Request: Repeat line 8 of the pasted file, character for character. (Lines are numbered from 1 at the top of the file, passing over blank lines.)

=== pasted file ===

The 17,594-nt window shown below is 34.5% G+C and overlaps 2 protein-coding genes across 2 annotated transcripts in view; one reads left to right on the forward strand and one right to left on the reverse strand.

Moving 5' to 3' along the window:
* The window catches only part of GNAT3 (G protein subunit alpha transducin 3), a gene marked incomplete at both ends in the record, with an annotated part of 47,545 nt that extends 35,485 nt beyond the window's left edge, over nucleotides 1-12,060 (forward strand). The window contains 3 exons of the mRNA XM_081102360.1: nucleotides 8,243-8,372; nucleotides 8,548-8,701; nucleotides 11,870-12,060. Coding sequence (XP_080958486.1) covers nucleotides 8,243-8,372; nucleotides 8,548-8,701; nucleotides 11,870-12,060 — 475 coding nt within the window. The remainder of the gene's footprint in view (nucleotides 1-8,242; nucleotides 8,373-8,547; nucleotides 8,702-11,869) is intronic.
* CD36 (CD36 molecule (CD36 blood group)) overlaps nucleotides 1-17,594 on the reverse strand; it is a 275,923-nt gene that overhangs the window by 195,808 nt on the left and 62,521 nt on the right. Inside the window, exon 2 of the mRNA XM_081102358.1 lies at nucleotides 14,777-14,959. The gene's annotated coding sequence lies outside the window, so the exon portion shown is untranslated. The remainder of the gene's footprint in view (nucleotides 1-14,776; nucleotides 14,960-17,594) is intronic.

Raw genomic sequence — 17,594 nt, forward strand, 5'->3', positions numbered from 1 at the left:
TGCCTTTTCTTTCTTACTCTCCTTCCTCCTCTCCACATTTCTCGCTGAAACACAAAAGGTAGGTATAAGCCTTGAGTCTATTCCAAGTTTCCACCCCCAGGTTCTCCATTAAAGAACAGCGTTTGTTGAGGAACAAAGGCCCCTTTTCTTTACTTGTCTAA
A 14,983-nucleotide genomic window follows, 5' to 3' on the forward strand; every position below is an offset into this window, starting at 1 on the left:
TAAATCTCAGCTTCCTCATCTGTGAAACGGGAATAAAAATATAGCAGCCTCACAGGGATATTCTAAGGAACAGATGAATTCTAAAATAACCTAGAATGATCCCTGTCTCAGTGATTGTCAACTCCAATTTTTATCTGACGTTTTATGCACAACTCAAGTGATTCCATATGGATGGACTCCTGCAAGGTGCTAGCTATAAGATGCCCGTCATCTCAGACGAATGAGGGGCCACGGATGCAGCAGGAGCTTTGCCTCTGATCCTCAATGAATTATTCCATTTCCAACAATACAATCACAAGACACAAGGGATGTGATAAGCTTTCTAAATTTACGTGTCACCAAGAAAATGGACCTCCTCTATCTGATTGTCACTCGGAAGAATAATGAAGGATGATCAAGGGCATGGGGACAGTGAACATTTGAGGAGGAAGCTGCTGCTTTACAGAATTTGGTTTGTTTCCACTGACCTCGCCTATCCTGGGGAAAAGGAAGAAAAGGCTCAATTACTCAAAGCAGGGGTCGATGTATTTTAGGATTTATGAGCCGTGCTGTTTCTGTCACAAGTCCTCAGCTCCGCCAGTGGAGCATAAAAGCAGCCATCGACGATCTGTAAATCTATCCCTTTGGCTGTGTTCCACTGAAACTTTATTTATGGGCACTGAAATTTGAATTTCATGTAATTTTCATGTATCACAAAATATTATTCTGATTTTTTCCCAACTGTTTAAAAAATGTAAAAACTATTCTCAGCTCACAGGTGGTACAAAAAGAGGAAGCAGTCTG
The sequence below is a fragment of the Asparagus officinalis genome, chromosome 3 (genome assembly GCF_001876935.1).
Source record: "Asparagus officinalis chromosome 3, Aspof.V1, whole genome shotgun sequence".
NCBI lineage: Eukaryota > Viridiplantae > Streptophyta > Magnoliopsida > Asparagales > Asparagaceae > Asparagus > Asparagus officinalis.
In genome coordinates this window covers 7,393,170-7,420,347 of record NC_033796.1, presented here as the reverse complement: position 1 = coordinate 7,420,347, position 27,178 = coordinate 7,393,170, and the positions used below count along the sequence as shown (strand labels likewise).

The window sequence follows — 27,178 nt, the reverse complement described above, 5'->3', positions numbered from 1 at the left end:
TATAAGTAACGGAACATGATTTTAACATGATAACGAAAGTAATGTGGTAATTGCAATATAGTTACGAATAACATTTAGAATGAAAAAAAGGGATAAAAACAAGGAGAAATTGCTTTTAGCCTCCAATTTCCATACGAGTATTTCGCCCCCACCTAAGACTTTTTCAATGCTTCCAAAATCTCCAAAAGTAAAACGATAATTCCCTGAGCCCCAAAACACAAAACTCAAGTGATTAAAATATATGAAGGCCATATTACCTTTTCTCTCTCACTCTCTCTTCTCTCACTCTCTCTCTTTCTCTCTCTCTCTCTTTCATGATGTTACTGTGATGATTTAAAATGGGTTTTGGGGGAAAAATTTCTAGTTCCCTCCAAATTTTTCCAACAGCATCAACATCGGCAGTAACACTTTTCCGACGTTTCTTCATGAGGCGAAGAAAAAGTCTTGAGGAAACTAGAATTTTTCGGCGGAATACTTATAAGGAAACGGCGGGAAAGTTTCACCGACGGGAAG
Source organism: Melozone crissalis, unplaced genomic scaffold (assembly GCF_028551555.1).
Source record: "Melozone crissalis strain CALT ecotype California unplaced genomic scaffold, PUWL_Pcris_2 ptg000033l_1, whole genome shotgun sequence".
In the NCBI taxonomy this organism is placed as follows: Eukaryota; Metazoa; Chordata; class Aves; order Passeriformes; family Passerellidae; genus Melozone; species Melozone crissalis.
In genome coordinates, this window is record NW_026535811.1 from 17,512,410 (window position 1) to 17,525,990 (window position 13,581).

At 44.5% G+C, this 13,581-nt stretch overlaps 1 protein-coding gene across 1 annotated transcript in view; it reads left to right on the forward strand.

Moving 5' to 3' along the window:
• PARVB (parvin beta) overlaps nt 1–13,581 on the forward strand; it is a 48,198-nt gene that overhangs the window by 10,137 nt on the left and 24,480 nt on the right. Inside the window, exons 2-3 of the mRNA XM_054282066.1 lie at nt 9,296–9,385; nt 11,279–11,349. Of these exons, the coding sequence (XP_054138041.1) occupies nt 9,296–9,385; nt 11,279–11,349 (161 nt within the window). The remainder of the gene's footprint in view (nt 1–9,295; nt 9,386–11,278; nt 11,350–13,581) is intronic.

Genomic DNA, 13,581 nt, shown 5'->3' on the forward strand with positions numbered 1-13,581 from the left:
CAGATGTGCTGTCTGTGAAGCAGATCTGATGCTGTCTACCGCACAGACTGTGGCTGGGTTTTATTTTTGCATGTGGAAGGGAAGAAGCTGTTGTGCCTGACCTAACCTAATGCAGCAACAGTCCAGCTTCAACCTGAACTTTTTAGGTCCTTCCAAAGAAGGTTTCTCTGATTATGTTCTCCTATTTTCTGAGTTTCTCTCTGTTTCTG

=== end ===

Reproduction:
TAAATCTCAGCTTCCTCATCTGTGAAACGGGAATAAAAATATAGCAGCCTCACAGGGATATTCTAAGGAACAGATGAATTCTAAAATAACCTAGAATGATCCCTGTCTCAGTGATTGTCAACTCCAATTTTTATCTGACGTTTTATGCACAACTCAAGTGATTCCATATGGATGGACTCCTGCAAGGTGCTAGCTATAAGATGCCCGTCATCTCAGACGAATGAGGGGCCACGGATGCAGCAGGAGCTTTGCCTCTGATCCTCAATGAATTATTCCATTTCCAACAATACAATCACAAGACACAAGGGATGTGATAAGCTTTCTAAATTTACGTGTCACCAAGAAAATGGACCTCCTCTATCTGATTGTCACTCGGAAGAATAATGAAGGATGATCAAGGGCATGGGGACAGTGAACATTTGAGGAGGAAGCTGCTGCTTTACAGAATTTGGTTTGTTTCCACTGACCTCGCCTATCCTGGGGAAAAGGAAGAAAAGGCTCAATTACTCAAAGCAGGGGTCGATGTATTTTAGGATTTATGAGCCGTGCTGTTTCTGTCACAAGTCCTCAGCTCCGCCAGTGGAGCATAAAAGCAGCCATCGACGATCTGTAAATCTATCCCTTTGGCTGTGTTCCACTGAAACTTTATTTATGGGCACTGAAATTTGAATTTCATGTAATTTTCATGTATCACAAAATATTATTCTGATTTTTTCCCAACTGTTTAAAAAATGTAAAAACTATTCTCAGCTCACAGGTGGTACAAAAAGAGGAAGCAGTCTG